Ardent iOS supporters have been clamoring for true Flash support for years
I would respectfully disagree with. Ardent iOS supporters probably haven't missed Flash support much, and even less so over time.
Techcrunch is reporting that Gardner and IDC predict a 20 percent market share for Windows Phone 7 by 2015. Said to be a conservative estimate, it appears to be based on several factors:
- HP dropping webOS, leaving potential developers to jump ship to another mobile platform
- Microsoft pushing new product in Europe
- Microsoft marketing to women and youth
Let's take a look at these. HP dumped webOS because of a change in direction by their new CEO. I won't go into why he chose to do this, but yes webOS is dead, or at least its twitching body is soon to be laid to rest, barring a last minute rescue at any rate. But how popular was webOS really? Wonderful as it may be, webOS never gained much traction in terms of actual rubber-to-road users. And like it or not, no matter how good your platform is, developers go where the users are. Where are the users? Not on webOS. So how much of a bump would Microsoft get if every single webOS developer suddenly migrated to developing for the platform? Not much. And that bump would be made smaller by the fact that developers on marginal platforms tend to cross develop to multiple platforms. In other words, webOS developers are probably already developing for other platforms including Windows Phone 7. While market share is zero sum game, developer share is another thing entirely. So I wouldn't expect many more apps to be added to the WP7 platform by webOS developers because many of them may already be there.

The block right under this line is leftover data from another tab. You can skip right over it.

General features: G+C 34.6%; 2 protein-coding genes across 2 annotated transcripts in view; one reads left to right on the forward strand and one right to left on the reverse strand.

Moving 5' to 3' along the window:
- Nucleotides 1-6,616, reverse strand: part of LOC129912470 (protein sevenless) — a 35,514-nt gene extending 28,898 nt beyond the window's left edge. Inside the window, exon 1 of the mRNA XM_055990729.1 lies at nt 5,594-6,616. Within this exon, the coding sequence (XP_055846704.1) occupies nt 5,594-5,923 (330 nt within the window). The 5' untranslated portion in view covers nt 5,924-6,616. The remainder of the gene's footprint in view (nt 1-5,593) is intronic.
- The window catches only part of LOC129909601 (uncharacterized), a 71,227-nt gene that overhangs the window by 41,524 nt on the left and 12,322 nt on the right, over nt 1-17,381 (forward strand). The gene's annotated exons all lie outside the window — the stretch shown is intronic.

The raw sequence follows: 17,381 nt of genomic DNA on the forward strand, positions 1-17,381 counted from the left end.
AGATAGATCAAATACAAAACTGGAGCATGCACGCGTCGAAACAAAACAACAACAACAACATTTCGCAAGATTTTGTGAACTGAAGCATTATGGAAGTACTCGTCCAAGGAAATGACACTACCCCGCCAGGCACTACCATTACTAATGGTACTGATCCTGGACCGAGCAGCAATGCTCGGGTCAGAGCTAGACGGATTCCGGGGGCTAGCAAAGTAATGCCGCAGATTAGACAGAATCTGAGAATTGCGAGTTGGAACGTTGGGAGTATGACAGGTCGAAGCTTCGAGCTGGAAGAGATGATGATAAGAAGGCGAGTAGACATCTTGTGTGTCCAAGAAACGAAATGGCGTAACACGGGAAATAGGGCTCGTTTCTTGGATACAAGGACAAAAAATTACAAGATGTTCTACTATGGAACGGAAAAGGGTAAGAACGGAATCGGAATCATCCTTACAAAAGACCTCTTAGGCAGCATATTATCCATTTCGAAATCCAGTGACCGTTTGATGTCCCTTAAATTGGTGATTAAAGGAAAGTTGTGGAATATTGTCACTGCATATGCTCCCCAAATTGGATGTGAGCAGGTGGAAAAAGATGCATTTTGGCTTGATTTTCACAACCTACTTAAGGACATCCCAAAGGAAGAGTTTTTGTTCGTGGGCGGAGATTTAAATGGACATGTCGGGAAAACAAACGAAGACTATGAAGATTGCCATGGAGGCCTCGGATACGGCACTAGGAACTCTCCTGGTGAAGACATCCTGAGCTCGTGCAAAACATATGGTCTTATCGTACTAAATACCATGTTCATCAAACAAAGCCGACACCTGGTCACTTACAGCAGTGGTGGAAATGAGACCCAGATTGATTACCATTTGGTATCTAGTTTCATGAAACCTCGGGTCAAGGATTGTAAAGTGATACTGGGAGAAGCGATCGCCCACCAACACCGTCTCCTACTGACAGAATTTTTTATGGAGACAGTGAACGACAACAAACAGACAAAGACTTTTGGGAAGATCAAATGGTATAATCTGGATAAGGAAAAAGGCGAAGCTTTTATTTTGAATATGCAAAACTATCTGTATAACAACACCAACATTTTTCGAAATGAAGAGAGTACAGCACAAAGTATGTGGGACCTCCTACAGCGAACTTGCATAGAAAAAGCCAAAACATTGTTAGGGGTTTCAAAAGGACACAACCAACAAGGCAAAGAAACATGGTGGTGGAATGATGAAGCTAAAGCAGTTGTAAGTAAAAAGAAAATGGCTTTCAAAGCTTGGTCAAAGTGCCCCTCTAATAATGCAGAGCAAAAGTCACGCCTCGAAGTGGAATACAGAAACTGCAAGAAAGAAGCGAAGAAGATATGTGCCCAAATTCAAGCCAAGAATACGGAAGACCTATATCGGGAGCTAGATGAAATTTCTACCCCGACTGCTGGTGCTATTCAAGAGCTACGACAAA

What about Microsoft's sales efforts in Europe? Currently Windows Phone 7 barely registers a blip on the radar. They have their work cut out for them, and releasing "hundreds" of salesmen into the market to try to "better demonstrate the product" might not have the anticipated effect. Certainly it can't hurt to have more professionals out pushing your product, but in reality you are far more likely to buy into a platform because of one of two reasons: you are used to it already and are simply jumping to new hardware or someone you already know and trust shows you how the new platform is better. Which is to say, word of mouth. And right now, word of mouth is working against Microsoft, not for it.
What about targeting women and young/first-time buyers? I can't speak to how or why WP7 might appeal to women in particular, though the claim is made. Still, saying it is particularly appealing to women speaks to a relative appeal between genders. It doesn't mean women are necessarily desiring WP7 phones more than other platform's devices. Just that women are more likely to want a WP7 than men. Again, assuming Achim Berg's, head of Windows Phone marketing, assertion is true. As for first-time buyers, well, you can't buy cool.
Am I saying iOS is unassailable? Absolutely not. Look at Android. It has its problems, certainly, but Android has grabbed its own slice of the pie by differentiating itself from iOS. App availability is there, although the app store experience is, in my opinion, of lower quality. But it is theoretically far more tweakable than any iOS device. What exactly will WP7 bring to the table that is going to truly mark itself as being different enough from iOS to warrant grabbing market share there? Because that is what they are going to have to do no matter who they want market share from. They need to be different enough and in a good way, if they want to be picked from a lineup that includes some of the most popular phones currently produced. Even carrier availability is disappearing as a viable means of differentiation as iOS devices are beginning to appear on more networks worldwide.
No, Windows Phone 7 is not going to steal much, if any, market share from iOS, certainly not based on the information available today from Mr. Berg and the analysts down the hall.